Arguably the greatest of the crusty, dog-on-a-string bands, New Model Army have been rocking their own strain of anarchic nihilism for over three decades now. Often imitated but never bettered.
By some strange quirk of fate, my first encounter with this exceptionally loud, talented and good-looking threesome was Reading Festival in 1989, the day before the Mission’s epic and legendary performance.
NMA were riding high on the back of Thunder & Consolation, their best and most successful studio album when I rocked up a little late to the party. Standing there in that sweaty field, I was struck by the realisation that there were probably just as many people eager to hear New Model Army play as there were waiting for the Pogues to throw down, and the boys from Bradford could easily have headlined that year. No problem. They kicked arse.
New Model Army built a shelter for the refugees of generation punk, as well as their growing brood of hand knitted, skip-diving devotees long, long before grungy activism had atrophied into the squalid, bourgeois gap-year jollies we see today. Just like the Matrix’s Neo, we could all sense there was something wrong with the world, and New Model Army managed to wrap all those ill-defined anxieties around themselves. I still think that Drag it Down and A Liberal Education are two of the finest political songs ever written.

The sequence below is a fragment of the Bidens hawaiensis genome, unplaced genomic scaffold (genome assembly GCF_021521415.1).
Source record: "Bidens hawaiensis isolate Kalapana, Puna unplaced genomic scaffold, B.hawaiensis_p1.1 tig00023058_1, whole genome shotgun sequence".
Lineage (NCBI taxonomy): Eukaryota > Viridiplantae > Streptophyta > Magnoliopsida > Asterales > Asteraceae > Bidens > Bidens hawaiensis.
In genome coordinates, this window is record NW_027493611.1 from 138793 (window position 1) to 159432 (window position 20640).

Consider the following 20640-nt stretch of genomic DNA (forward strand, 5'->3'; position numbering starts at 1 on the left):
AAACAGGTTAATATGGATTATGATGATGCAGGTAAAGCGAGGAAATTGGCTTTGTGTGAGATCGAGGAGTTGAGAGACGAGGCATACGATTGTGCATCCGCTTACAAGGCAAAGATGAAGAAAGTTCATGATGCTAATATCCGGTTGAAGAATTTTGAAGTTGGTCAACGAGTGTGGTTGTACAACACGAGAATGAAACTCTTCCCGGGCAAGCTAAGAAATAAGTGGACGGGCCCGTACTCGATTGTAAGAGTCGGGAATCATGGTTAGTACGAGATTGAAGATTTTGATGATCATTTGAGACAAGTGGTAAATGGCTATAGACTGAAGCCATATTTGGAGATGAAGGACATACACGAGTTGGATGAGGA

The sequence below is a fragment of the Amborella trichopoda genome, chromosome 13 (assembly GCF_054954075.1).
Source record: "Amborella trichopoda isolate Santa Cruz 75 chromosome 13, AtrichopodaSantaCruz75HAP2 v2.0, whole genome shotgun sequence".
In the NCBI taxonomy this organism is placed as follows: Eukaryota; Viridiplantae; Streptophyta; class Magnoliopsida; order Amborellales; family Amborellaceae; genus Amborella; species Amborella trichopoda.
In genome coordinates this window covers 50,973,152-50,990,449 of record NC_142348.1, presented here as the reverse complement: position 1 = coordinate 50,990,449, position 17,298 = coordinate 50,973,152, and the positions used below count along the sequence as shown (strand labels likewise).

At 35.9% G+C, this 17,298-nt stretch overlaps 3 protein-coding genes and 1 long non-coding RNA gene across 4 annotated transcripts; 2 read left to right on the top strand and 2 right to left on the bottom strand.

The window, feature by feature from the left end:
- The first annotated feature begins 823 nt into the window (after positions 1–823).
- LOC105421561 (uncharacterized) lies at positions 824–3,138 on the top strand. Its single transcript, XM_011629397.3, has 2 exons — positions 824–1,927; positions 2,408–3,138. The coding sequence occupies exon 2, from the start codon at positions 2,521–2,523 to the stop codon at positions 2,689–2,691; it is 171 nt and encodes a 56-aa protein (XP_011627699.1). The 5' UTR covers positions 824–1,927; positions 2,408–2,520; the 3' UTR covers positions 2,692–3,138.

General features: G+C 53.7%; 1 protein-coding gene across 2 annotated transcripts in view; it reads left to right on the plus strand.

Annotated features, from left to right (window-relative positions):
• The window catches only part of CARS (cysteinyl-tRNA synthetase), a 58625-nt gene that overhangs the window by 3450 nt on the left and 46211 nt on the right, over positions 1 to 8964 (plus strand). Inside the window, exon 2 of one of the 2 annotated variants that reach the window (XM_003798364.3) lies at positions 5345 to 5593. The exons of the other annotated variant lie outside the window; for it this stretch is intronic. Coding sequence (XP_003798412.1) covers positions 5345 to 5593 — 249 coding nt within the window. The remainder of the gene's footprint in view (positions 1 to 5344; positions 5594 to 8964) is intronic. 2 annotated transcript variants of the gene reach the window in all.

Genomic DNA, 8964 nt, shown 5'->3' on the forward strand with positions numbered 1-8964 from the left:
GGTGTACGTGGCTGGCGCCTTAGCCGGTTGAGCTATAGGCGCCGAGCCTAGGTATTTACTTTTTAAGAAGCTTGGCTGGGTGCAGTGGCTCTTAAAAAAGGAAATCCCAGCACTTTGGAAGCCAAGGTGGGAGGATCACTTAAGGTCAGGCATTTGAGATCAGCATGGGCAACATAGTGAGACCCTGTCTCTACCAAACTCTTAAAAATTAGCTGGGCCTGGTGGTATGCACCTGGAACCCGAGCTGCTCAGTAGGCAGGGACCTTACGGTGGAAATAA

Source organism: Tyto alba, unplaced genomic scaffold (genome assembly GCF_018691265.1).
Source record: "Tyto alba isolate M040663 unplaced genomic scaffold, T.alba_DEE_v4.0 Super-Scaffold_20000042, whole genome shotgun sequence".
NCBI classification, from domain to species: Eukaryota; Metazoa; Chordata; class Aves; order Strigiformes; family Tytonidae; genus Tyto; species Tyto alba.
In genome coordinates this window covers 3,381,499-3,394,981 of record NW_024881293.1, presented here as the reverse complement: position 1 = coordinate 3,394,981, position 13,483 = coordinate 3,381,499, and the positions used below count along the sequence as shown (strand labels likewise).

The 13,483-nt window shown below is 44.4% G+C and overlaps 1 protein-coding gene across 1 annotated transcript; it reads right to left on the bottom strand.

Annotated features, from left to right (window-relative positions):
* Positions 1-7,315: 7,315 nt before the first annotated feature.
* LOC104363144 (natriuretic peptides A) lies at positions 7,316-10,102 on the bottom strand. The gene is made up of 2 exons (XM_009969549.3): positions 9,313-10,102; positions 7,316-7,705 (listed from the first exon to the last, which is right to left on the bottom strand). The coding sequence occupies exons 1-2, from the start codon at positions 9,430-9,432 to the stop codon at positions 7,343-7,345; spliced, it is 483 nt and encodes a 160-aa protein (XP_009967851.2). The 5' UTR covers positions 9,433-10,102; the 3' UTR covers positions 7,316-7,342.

I caught up with NMA again at Brixton in 1991, where I was so very fortunate to catch Ed Alleyne-Johnson in the supporting slot, getting ready for the release of his Purple Electric Violin Concerto. I’ve never witnessed an audience literally dumbstruck by artistic beauty before or since, and I consider myself privileged to have been a part of something so very special. A truly magical experience.
Like so much in life, things are right and true only for a short time. The world never stands still, and although I could easily catch New Model Army again at some nearby venue, I know I can’t go back. It’s hard to justify singing the same tunes about the same things when there are so many new battles to fight. Besides, I don’t know how the worlds of NMA and Health & Safety can ever be properly reconciled.
Still, the bruises have long healed and I’ve got some great memories. Thank you, guys!